Pilot Project Program: 1) support EHD research in new and emerging topic areas within the two target communities; 2) support the application of methods and approaches to address EHDs across a wide range of underserved communities in the United States; and 3) provide seed funding that allows junior investigators the chance to maximize opportunities for independent funding.
 
Administrative Core: 1) provide the overall administrative infrastructure necessary to coordinate activities among projects and to facilitate interactions with EPA, NIH, and other Centers; 2) monitor the productivity and resources of the Center and its subcomponents to ensure that stated goals and objectives are met; 3) assemble advisory committees, organize regular meetings, and ensure implementation of recommendations; 4) provide mentoring and career development opportunities for the Center’s Career Development Investigators; 5) connect Center investigators with the wider EHD communities at Harvard and Boston University; and 6) provide platforms for disseminating research findings.

Progress Summary:

The Center’s Administrative Core continued to coordinate monthly Executive Committee Meetings, which include manuscript tracking, project updates, and general administrative discussions. We have also developed protocols for paper ideas to be proposed to the Executive Committee and for co-authors to be determined. The manuscript tracking process allows us to both evaluate regular progress on scientific manuscripts and to determine whether the appropriate collaborators are included. Also, given substantial interest among external investigators in the themes and datasets within CRESSH, we added a regular opportunity for external investigators to propose collaborative project ideas. We have had multiple such presentations and collaborative grants are under development (including a K award, a diversity supplement, and multiple R03 and R01 applications). We have also invited guests to discuss relevant scientific content.
 
Members of the Internal Steering Committee (ISC) attended their second meeting on July 21, 2016. The meeting was facilitated by co-directors Laden and Levy and included a presentation by project/core leaders about updates and a discussion with ISC members to gather feedback and insight.
 
The External Advisory Board (EAB) is comprised of three research based members (Marie O’Neill, University of Michigan; John Durant, Tufts University; Devon Payne-Sturges, University of Maryland) and two community based members (Juan Vega, Assistant Secretary for Communities and Programs within the Department of Housing and Economic Development in Chelsea MA; and David Queeley, Codman Square Neighborhood Development Corporation’s Eco-Innovation District Director in Dorchester MA). Members of the EAB attended their first meeting on June 15, 2016. The meeting included detailed project/core introductions and updates, followed by high-level discussion questions and feedback from EAB members. A joint ISC and EAB meeting was scheduled for June 8, 2017.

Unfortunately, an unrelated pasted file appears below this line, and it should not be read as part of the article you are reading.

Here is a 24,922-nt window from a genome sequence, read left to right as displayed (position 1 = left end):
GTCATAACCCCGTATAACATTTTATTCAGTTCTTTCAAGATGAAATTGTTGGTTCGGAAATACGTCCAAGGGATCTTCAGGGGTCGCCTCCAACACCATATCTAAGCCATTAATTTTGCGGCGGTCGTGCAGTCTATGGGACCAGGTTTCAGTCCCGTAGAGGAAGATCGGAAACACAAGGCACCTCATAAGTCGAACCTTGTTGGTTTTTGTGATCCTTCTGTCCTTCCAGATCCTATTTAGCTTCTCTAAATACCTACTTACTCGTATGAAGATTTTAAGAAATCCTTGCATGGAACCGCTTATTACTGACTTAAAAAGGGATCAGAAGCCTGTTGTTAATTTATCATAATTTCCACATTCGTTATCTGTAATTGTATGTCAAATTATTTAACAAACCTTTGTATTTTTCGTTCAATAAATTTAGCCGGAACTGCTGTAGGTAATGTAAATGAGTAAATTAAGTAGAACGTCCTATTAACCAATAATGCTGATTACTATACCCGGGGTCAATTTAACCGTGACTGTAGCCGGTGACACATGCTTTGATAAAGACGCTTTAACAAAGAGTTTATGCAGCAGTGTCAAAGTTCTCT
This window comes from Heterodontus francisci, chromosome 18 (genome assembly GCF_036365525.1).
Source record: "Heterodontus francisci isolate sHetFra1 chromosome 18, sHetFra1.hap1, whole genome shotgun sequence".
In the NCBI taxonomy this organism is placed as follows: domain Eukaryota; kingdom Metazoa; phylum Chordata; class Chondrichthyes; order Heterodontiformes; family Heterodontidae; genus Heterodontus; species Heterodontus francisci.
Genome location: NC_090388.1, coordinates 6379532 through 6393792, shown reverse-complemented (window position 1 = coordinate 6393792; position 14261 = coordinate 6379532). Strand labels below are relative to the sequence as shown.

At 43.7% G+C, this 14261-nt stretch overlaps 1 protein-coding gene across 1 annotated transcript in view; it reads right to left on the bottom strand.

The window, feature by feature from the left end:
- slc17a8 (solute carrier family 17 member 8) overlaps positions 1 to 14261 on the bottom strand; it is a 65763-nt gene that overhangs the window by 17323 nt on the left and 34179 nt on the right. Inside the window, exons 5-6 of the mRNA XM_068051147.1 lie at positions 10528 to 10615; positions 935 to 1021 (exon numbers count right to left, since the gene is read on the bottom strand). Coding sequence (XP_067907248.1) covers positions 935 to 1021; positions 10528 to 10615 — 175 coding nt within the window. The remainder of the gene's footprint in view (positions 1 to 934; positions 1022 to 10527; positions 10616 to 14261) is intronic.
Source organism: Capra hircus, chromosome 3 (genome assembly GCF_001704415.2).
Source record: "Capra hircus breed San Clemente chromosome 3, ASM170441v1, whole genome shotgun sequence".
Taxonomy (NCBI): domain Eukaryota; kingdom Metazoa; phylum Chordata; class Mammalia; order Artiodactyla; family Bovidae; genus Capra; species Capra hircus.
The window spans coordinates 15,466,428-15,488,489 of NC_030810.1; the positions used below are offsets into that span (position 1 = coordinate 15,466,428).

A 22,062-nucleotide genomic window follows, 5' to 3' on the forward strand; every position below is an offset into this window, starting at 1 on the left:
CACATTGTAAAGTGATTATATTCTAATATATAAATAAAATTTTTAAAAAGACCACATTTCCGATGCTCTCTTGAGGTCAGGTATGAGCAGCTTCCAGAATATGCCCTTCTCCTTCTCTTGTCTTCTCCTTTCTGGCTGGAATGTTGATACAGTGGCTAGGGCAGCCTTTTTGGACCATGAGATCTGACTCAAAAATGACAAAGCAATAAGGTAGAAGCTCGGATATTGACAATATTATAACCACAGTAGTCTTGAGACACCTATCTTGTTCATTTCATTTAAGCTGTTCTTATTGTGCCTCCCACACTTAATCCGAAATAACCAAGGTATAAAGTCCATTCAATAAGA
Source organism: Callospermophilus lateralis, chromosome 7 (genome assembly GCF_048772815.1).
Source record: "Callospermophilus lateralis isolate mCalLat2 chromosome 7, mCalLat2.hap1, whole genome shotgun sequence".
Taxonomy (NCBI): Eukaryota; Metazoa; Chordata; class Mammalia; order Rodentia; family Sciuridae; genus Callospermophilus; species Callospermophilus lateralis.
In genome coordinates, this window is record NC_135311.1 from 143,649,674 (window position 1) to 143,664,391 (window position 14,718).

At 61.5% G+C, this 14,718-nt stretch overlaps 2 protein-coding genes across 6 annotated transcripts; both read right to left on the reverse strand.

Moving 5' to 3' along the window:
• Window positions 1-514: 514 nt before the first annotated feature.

All IRB related paperwork is complete across all three projects.
 
Project 1: Health Effects Across the Life course (HEAL) study
We focused most effort on Aim 2. For births from 2001-2013 in Massachusetts, we began exploring the relationship between exposure to greenness (measured by satellite-based mean Normalized-Difference-Vegetation-Index (NDVI)) and birth weight while accounting for individual level confounders as well as other neighborhood factors. We are observing a positive association between maternal exposure to greenness during pregnancy and infant birth weight. Next steps are to incorporate social stressors and air pollution.
 
We have started to work on the association between neighborhood greenness and mortality, and whether or not this association is modified by environmental exposures (temperature and PM2.5) or social stressors. PM2.5 and temperature exposure assessment are based on a hybrid satellite-based model incorporating daily remote sensing data at 1x1 km spatial resolution. Neighborhood greenness is assessed using NDVI. We have started to link the database with variables developed in Project 3, including the Racial Residential Segregation Scale (white vs. the subject’s race) and the Economic Residential Segregation Scale (extreme high vs. extreme low income), calculated per census block group and averaged over zip codes.